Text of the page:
• Similar health results have been reported in other parts of the world as well. A study of school-based extracurricular activities (SBEAs) of Chinese students found that those who were engaged in school-based extracurricular activities had a healthier self-concept, were healthier psychologically, showed more emotionally stability, better social adaption and had better career development skills than other students. The authors commented: “Based on the results of our study, we suggest that it might be a good strategy to encourage students to participate in SBEAs to promote positive personality characteristics, good psychological health and adjustment, a healthy self-concept and good career development skills. Schools should create an environment that encourages positive SBEA experiences.” They further stated: “School administrators should recognise that most SBEAs have a positive impact on personality, the self-concept and career development skills in adolescents. In particular, SBEAs provide the social support and promote the interpersonal interaction skills that are important to adolescents’ and young adults’ development.” (Shiah et al., 2013).
  • In a study asking students how they would like to become more physically active, about 75% selected doing more physical activity and sports during and after school, and about 50% selected team sports. (Corder et al., 2013). This corresponds with other studies showing that school sports are areas where many students can get more physical activity.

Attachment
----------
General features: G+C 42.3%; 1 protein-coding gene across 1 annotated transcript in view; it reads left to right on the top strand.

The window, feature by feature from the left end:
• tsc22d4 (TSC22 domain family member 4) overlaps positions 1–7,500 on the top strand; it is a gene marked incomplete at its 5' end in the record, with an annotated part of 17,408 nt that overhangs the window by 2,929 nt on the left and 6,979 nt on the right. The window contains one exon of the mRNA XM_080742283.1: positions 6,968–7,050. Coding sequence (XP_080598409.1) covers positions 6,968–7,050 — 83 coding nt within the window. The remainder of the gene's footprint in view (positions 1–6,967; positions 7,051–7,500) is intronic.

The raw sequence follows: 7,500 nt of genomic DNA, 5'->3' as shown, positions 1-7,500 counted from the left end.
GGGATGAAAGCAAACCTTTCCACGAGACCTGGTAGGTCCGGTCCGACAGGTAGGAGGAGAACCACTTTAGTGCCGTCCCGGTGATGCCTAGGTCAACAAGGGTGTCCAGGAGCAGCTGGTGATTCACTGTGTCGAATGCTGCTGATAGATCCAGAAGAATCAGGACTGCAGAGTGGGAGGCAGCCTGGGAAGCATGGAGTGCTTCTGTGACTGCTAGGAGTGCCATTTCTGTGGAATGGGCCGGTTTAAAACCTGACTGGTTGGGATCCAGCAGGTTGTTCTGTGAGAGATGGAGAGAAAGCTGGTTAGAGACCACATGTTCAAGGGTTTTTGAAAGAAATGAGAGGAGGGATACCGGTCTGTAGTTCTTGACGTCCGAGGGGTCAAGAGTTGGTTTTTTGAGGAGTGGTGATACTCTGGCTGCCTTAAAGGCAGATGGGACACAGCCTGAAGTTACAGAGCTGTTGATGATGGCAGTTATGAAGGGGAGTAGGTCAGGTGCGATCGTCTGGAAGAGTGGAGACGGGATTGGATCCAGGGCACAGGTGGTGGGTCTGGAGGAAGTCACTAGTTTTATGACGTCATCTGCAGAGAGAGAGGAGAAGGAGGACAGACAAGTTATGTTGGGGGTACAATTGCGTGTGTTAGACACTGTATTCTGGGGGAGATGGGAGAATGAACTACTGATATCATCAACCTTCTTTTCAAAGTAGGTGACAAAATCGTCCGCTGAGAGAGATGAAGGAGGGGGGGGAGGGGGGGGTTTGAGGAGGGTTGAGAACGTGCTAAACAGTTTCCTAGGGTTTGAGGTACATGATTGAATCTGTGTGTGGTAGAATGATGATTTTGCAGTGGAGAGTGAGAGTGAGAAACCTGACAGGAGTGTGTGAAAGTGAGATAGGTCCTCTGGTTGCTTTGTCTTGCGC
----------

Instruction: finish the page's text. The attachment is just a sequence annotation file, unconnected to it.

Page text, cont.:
• A research investigation found that the dramatic increase in high school sports participation among girls in the aftermath of the passage of Title IX “was associated with an increase in physical activity and an improvement in weight and body mass among adolescent girls.”  The study authors wrote that their “results strongly suggest that Title IX and the increase in athletic opportunities among adolescent females it engendered had a beneficial effect on the health of adolescent girls.” (Kaestner & Xu, 2006).

Back to chapters


Participation in activity programs yields positive results after high school as well.

  • A survey of Alberta’s top corporate CEOs and members of the Legislative Assembly revealed that 78.3 percent had participated in interschool sports. Nearly 80 percent indicated that being involved in school sports significantly, extensively or moderately complemented their career development and/or academic pursuits. This same study, commissioned by the Alberta Schools’ Athletic Association, pointed out that a normal participation rate for students in high school sports is around 30 to 35 percent. (Berrett, 2006).